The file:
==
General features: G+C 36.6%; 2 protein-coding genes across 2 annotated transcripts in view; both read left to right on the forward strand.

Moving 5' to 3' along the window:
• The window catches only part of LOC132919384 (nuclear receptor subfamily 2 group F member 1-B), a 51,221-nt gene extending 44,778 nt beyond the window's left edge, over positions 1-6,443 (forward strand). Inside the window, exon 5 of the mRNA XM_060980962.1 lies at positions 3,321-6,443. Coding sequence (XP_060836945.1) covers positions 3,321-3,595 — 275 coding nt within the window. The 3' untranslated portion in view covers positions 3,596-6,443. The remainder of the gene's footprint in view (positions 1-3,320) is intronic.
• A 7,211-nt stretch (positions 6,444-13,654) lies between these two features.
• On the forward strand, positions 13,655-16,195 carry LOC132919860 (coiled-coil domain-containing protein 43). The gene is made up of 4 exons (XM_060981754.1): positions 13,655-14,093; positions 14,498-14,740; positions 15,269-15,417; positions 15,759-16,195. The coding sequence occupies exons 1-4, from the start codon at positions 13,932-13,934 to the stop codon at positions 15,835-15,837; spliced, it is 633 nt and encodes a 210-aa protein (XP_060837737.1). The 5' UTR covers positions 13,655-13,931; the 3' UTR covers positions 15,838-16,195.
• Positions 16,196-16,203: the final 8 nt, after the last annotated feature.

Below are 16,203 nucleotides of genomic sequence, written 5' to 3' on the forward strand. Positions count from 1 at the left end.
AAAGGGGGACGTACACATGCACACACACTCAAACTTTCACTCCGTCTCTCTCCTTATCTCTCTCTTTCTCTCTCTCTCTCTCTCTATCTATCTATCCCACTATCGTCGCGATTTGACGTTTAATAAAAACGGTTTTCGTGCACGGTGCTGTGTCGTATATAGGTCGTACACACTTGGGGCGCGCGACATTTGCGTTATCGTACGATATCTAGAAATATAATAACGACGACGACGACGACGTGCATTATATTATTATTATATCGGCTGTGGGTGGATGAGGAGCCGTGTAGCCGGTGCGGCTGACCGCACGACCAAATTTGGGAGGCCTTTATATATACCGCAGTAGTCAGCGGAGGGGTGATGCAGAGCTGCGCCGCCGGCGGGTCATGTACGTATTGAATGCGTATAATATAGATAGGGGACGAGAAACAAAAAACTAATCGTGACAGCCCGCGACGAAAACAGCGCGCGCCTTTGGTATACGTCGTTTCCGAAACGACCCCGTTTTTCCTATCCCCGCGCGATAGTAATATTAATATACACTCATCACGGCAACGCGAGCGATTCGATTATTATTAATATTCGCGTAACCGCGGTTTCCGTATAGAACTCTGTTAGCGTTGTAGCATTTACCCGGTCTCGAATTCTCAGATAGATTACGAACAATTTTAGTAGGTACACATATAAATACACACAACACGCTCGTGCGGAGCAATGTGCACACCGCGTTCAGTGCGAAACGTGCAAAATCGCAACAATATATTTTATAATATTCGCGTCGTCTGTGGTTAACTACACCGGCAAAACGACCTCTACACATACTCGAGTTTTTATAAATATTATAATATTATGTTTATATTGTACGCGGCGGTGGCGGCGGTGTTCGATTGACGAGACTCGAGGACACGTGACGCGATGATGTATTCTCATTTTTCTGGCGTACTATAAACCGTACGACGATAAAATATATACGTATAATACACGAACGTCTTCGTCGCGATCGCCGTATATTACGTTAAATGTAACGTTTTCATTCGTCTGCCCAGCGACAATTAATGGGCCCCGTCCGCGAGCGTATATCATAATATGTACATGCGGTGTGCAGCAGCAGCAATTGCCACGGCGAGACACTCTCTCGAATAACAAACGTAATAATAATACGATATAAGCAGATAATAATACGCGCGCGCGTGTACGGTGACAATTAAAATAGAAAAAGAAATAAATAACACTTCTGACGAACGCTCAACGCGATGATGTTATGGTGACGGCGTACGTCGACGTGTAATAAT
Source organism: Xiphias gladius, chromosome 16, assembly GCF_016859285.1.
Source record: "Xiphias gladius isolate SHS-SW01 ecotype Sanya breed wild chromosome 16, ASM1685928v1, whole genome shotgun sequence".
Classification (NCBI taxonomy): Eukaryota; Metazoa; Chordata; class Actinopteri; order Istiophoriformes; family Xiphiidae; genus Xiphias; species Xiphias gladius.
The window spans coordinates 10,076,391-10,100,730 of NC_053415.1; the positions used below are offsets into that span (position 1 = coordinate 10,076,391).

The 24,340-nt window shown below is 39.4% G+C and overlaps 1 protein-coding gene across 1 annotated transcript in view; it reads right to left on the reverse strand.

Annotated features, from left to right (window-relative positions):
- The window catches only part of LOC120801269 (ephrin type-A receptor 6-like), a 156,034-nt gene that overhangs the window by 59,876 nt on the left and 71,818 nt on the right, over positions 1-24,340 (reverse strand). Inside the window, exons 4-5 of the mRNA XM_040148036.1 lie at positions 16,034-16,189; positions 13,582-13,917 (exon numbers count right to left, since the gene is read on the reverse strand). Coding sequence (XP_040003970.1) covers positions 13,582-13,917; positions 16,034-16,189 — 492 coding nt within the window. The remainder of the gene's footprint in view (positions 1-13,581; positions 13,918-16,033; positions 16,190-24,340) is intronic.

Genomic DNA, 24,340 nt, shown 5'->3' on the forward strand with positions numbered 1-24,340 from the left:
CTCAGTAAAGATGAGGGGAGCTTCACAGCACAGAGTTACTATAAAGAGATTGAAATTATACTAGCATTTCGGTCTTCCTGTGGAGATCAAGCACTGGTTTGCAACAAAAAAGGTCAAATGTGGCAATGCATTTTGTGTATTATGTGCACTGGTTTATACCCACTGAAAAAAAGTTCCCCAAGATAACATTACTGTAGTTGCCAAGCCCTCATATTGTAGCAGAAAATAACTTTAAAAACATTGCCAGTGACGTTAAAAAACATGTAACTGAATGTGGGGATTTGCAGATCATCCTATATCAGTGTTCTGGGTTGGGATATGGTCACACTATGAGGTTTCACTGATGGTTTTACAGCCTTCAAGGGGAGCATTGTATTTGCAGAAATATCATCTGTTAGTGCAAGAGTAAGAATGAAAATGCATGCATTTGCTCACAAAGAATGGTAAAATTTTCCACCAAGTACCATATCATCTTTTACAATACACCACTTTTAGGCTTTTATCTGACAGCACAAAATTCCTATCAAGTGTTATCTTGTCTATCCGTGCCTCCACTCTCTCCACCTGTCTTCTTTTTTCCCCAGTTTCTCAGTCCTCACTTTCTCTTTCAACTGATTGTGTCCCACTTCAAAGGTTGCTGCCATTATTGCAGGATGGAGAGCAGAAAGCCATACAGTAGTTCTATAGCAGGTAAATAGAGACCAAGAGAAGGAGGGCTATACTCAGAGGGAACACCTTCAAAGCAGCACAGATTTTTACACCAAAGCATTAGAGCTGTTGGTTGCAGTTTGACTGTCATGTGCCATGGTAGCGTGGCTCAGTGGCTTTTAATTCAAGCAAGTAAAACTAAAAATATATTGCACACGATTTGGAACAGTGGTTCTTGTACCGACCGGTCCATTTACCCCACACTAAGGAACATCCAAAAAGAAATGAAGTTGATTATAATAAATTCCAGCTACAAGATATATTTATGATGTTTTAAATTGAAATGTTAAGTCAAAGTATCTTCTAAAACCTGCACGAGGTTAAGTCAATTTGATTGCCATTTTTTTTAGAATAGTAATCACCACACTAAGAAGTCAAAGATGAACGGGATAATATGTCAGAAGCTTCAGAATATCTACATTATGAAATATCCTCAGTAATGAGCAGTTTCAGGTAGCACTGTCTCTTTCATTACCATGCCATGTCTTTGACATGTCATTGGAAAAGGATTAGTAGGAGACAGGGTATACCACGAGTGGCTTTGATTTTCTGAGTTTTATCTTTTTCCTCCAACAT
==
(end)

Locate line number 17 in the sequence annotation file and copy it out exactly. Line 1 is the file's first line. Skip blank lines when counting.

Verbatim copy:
CTCAGTAAAGATGAGGGGAGCTTCACAGCACAGAGTTACTATAAAGAGATTGAAATTATACTAGCATTTCGGTCTTCCTGTGGAGATCAAGCACTGGTTTGCAACAAAAAAGGTCAAATGTGGCAATGCATTTTGTGTATTATGTGCACTGGTTTATACCCACTGAAAAAAAGTTCCCCAAGATAACATTACTGTAGTTGCCAAGCCCTCATATTGTAGCAGAAAATAACTTTAAAAACATTGCCAGTGACGTTAAAAAACATGTAACTGAATGTGGGGATTTGCAGATCATCCTATATCAGTGTTCTGGGTTGGGATATGGTCACACTATGAGGTTTCACTGATGGTTTTACAGCCTTCAAGGGGAGCATTGTATTTGCAGAAATATCATCTGTTAGTGCAAGAGTAAGAATGAAAATGCATGCATTTGCTCACAAAGAATGGTAAAATTTTCCACCAAGTACCATATCATCTTTTACAATACACCACTTTTAGGCTTTTATCTGACAGCACAAAATTCCTATCAAGTGTTATCTTGTCTATCCGTGCCTCCACTCTCTCCACCTGTCTTCTTTTTTCCCCAGTTTCTCAGTCCTCACTTTCTCTTTCAACTGATTGTGTCCCACTTCAAAGGTTGCTGCCATTATTGCAGGATGGAGAGCAGAAAGCCATACAGTAGTTCTATAGCAGGTAAATAGAGACCAAGAGAAGGAGGGCTATACTCAGAGGGAACACCTTCAAAGCAGCACAGATTTTTACACCAAAGCATTAGAGCTGTTGGTTGCAGTTTGACTGTCATGTGCCATGGTAGCGTGGCTCAGTGGCTTTTAATTCAAGCAAGTAAAACTAAAAATATATTGCACACGATTTGGAACAGTGGTTCTTGTACCGACCGGTCCATTTACCCCACACTAAGGAACATCCAAAAAGAAATGAAGTTGATTATAATAAATTCCAGCTACAAGATATATTTATGATGTTTTAAATTGAAATGTTAAGTCAAAGTATCTTCTAAAACCTGCACGAGGTTAAGTCAATTTGATTGCCATTTTTTTTAGAATAGTAATCACCACACTAAGAAGTCAAAGATGAACGGGATAATATGTCAGAAGCTTCAGAATATCTACATTATGAAATATCCTCAGTAATGAGCAGTTTCAGGTAGCACTGTCTCTTTCATTACCATGCCATGTCTTTGACATGTCATTGGAAAAGGATTAGTAGGAGACAGGGTATACCACGAGTGGCTTTGATTTTCTGAGTTTTATCTTTTTCCTCCAACAT